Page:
Despite this promising start, it wasn’t until 1997 that Inchworm received their next music video funding.

Best bit: drummer Rob’s rapidly flying drumsticks.

Director: Greg Page
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Strawpeople “Love Explodes”

Thanks to NZ On Air, Strawpeople’s very first funded video is now online. On their second album, Strawpeople covered the Ted Brown song “Love Explodes”, with vocals by Stephanie Tauevihi – then a teenaged presenter of youth TV show InFocus.

The video has a simple treatment. Stephanie and Strawpeople Marke Tierney and Paul Casserly sit in a car. Stephanie is in the driver’s seat, while the producers laze in the back. A minute into the video, the Michael Ondaatje poem “Kim, at Half an Inch” is displayed on screen, a few words at a time.

It’s a very stylish video, already showing signs of the video-directing talent that both Tierney and Casserly would later demonstrate with other artists. There’s a slightly odd bit during the bridge with Mark and Paul do slow-motion jumps in front of a selection of green-screened curiosities. The trio also have moments of standing around looking cool.

The video concludes with the trouble leaping around the studio. After spending the past three minutes looking sultry, Stephanie finally gets a few moments to jump around like the teen she is.

Best bit: Mark’s yawn in the back of the car.

Director: G Smith
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Tufnels “Husky Vooms”

1994-tufnels-husky-voomsAnother video newly online for NZ Music Month. The Tufnels are one of my favourite New Zealand groups. They were a later incarnation of the Bird Nest Roys and self-released one album, “Lurid”, which is full of brilliant indie pop.

“Husky Vooms” was the first of their three NZOA-funded music videos. Starting with some plinky-plunky piano, the song explodes into a repeated question: “Wouldn’t you like to see me?” The video takes its cue from this line, making the star of the video a blind man, using a cane to navigate around central Auckland. Impressively and/or suspiciously, the blind man confidently walks down the steep steps at the top of Myers Park.

The sepiatone adventures of this guy then make way for some grainy black and white footage of the band performing. But these two worlds don’t remain seperate. A guitar (sometimes seen with its human) is let loose in the blind man’s world, captured by a camera strapped to the guitar head.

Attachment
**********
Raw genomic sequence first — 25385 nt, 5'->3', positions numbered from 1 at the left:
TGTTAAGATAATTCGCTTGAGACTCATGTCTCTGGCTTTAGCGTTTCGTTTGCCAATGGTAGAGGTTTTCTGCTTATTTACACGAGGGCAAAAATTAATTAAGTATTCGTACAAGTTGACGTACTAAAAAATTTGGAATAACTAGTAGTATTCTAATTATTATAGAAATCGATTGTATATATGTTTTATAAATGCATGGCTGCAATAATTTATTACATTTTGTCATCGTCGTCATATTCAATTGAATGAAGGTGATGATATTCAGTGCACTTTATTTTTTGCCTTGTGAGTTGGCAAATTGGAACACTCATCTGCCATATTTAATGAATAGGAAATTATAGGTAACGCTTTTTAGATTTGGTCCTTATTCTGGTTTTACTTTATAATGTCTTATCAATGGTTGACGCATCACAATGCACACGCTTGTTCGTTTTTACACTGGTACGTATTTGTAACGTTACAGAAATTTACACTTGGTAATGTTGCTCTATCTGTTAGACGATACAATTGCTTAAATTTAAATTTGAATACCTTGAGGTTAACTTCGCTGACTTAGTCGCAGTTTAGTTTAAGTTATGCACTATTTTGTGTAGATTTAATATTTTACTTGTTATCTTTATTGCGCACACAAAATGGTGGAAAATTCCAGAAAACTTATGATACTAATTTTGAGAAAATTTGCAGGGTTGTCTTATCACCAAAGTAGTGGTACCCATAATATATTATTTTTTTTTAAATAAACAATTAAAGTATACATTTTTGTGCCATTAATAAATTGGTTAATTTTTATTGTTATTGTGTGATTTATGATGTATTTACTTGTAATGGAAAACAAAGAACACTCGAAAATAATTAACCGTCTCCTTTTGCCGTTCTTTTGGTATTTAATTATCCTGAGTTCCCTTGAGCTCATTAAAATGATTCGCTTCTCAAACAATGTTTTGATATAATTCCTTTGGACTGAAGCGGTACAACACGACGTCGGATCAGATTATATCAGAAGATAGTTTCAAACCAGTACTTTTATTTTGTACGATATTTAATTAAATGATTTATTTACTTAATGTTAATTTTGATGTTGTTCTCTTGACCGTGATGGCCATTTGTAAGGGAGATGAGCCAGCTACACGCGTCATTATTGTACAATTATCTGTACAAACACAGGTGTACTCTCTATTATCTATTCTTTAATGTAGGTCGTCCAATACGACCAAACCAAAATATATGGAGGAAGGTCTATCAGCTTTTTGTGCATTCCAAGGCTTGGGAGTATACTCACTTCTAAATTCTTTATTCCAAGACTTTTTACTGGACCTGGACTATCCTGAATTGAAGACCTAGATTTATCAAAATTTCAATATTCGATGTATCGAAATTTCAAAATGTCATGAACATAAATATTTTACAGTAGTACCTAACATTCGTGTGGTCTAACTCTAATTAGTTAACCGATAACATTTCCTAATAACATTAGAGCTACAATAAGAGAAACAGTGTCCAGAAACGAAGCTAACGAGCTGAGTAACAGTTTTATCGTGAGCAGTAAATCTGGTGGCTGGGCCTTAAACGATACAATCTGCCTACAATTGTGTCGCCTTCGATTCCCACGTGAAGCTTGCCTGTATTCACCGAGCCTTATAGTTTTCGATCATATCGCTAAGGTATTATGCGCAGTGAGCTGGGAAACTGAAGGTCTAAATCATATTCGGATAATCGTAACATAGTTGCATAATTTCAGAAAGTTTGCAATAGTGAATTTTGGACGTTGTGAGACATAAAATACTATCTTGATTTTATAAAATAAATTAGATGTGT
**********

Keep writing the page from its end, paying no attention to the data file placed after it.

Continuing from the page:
Finally, the previously monochrome world of the video erupts into a colourful animation, as the blind man finds himself in a crazy lurid world of excitement.

I like that this video doesn’t focus on any rock star antics from the band. The lowkey adventures of the blind man lets the song stand out. It’s not a big sexy hard-sell music video, but it works just fine.

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Supergroove “Here Comes the Supergroove”

Let’s kick off New Zealand Music Month with this newly uploaded cultural taonga, thanks to NZ On Air – Supergroove’s very first music video from 1992. As the title suggests, the song is an introduction to the group and the video also acts as a simple primer for this young and energetic group.

The video starts with a sophisticated lady putting a Supergroove CD in her modern compact disc player. So intense is the CD, the player blows up. The lady doesn’t look too concerned.

The smoke clears and we meet the band wearing colourful ’90s clothes. This is how they dressed in their very early days, before their manager took them aside and gave them a bunch of styley monochrome threads. It’s crazy, colourful ’90s garb, and hilariously this sort of stuff is very slowly coming back into fashion. As is the monochrome. Another hallmark of the ’90s is the appearance of a full-screen graphics emphasising select words from the song. FUNK. BEAT. RETREAT. BURNED. HEAT.

The video alternates between this colourful footage of the band in a white studio and grainy footage of the band playing live. It’s like the two natural states of Supergroove – making cool music video and bringing the house down at a gig.

There are fewer of the video tricks that became the hallmark of later Supergroove videos. But there is some back and forth between Karl and Che, shot as black silhouettes against a white background. It’s reminiscent of a similar later bit in the “Can’t Get Enough” video, and – Generation X alert – it was surely inspired by the Electric Company’s silhouette word song.

It takes guts and/or naivety for a bunch of 18-year-olds to burst into the world of music and declare, “We bring the funk”. But Supergroove didn’t do a bad job of following through.

Ngā Taonga Sound & Vision

Next… heavenly creatures.